Dr. Anthony Fauci, the nation's top infectious disease expert, said he disagreed with a proposed White House tactic to push for herd immunity as a response to the coronavirus. "We're not there yet," Fauci told MSNBC. "That's not a fundamental strategy that we're using." "The fundamental strategy that we clearly articulate and go by through the [White House coronavirus] task force is to try to prevent as many infections as you possibly can prevent," he added. His remarks come after The Washington Post reported Dr. Scott Atlas, President Donald Trump's new health adviser, had begun urging Trump's administration to embrace herd immunity as a way to stop the ongoing coronavirus outbreak in the US. Atlas is a physician and does not have expertise in infectious diseases or epidemiology, the Post reported. the herd immunity strategy would allow a majority of residents to become infected with the coronavirus so that there could be widespread resistance to COVID-19. The most likely way to reach herd immunity is through mass vaccination, but experts have said that without a vaccine, the herd immunity approach would mean far more deaths and illness than what the US has already gone through.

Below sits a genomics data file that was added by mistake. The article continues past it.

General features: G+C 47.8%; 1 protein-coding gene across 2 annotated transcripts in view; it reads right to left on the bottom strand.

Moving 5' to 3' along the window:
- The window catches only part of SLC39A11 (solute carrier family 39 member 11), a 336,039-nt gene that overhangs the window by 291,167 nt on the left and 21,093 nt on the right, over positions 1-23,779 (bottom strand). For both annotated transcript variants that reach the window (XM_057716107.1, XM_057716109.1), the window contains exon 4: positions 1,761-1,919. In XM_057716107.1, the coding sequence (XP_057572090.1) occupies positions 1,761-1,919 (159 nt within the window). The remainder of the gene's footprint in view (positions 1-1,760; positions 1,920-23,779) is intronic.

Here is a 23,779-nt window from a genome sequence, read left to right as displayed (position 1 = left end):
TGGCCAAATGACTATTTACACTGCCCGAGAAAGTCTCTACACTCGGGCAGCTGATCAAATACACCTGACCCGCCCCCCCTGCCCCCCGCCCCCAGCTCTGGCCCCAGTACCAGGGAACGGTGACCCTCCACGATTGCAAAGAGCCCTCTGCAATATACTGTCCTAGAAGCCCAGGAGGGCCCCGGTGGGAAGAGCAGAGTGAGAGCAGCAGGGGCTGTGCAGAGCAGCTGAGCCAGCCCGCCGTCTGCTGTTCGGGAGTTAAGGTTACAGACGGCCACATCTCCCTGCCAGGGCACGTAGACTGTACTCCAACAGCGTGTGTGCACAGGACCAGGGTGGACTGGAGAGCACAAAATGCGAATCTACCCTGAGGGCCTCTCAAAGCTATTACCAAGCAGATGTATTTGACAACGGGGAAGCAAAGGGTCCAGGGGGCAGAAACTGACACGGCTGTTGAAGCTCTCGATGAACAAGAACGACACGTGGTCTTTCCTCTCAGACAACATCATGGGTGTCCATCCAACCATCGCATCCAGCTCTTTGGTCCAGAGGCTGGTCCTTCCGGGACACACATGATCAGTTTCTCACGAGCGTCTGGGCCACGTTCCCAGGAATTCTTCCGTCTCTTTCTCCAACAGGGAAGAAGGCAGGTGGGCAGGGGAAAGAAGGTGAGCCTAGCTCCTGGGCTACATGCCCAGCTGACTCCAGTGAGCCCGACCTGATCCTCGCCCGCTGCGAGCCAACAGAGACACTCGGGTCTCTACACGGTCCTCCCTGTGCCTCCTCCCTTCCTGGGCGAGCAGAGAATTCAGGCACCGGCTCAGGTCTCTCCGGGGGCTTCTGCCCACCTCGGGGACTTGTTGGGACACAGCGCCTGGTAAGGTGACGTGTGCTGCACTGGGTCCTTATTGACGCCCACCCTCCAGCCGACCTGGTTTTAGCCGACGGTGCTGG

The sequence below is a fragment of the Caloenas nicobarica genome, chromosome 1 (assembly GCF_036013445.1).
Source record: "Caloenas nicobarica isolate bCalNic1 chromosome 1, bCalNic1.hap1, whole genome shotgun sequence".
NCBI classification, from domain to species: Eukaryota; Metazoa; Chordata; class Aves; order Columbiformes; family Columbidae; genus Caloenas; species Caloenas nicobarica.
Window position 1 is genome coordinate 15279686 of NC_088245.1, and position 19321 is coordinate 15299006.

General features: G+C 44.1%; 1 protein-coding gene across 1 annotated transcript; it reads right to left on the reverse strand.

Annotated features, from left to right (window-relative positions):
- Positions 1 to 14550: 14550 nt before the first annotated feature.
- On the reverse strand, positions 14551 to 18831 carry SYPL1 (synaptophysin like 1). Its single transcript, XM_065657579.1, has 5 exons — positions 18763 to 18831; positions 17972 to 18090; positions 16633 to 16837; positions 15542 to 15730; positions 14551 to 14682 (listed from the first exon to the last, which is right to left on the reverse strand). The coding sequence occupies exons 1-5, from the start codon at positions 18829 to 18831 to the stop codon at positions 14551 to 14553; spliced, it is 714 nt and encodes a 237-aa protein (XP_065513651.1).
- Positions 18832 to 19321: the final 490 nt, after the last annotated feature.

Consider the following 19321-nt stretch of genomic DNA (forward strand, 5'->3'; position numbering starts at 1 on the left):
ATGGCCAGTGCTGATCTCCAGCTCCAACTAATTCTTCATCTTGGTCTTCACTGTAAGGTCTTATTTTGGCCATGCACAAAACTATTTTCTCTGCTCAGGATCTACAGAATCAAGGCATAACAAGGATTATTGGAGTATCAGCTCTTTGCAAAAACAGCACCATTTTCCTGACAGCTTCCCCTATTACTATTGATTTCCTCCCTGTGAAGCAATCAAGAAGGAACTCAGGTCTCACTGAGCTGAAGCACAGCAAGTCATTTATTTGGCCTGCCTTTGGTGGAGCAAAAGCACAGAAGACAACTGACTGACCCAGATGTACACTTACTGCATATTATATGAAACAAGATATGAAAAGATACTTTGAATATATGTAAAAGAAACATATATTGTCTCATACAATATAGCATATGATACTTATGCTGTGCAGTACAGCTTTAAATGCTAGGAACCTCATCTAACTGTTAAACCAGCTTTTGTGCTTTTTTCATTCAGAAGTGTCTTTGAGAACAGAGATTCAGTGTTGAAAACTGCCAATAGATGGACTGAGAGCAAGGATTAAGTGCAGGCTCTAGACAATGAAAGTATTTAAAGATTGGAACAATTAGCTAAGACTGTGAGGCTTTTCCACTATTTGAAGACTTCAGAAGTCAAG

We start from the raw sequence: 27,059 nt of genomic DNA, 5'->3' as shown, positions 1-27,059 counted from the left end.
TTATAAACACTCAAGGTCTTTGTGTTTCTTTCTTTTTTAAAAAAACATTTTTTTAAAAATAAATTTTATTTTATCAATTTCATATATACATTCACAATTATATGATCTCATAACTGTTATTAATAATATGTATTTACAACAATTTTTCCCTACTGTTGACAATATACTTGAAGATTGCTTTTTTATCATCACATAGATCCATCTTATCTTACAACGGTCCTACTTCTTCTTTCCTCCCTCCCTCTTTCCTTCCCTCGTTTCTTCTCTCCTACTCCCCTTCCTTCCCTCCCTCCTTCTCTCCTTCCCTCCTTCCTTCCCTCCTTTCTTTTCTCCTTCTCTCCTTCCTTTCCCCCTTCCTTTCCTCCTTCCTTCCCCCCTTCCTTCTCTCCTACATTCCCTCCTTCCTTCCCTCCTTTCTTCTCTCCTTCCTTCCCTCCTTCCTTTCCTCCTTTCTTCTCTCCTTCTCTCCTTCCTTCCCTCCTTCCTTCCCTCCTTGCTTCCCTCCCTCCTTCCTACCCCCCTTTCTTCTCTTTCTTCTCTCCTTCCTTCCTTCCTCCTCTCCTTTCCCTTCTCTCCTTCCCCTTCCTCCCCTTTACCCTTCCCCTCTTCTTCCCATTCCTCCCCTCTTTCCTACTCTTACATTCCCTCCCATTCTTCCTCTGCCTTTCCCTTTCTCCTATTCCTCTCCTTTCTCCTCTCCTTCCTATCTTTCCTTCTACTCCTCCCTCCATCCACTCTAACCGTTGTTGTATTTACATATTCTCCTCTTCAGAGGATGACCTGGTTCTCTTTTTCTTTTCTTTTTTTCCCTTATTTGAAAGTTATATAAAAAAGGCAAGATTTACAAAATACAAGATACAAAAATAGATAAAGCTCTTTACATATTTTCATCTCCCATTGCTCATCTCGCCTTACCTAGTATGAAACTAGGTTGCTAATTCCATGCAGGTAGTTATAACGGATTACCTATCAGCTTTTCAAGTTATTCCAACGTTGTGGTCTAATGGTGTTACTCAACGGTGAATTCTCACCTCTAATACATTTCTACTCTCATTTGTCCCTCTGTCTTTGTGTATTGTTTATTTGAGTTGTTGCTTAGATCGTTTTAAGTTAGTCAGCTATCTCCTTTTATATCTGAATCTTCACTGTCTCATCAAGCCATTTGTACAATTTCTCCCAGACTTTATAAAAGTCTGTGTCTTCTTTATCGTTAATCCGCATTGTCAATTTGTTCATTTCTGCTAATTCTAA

Herd immunity for the coronavirus would need to be somewhere between 50 to 70% of the US population having resistance to the virus, which means about 165 million to 230 million people would need to be infected and develop immunity. With the death rate of about 1%, McFall-Johnsen reported it means 2.3 million people could die under a herd immunity approach. Experts including Fauci have said this process would cause unnecessary deaths. "This is simply wrong," Marc Lipsitch, an epidemiologist at the Harvard TH Chan School of Public Health, said on Twitter on Monday in response to the Post report. "Herd immunity is not a strategy or a solution. It is surrender to a preventable virus."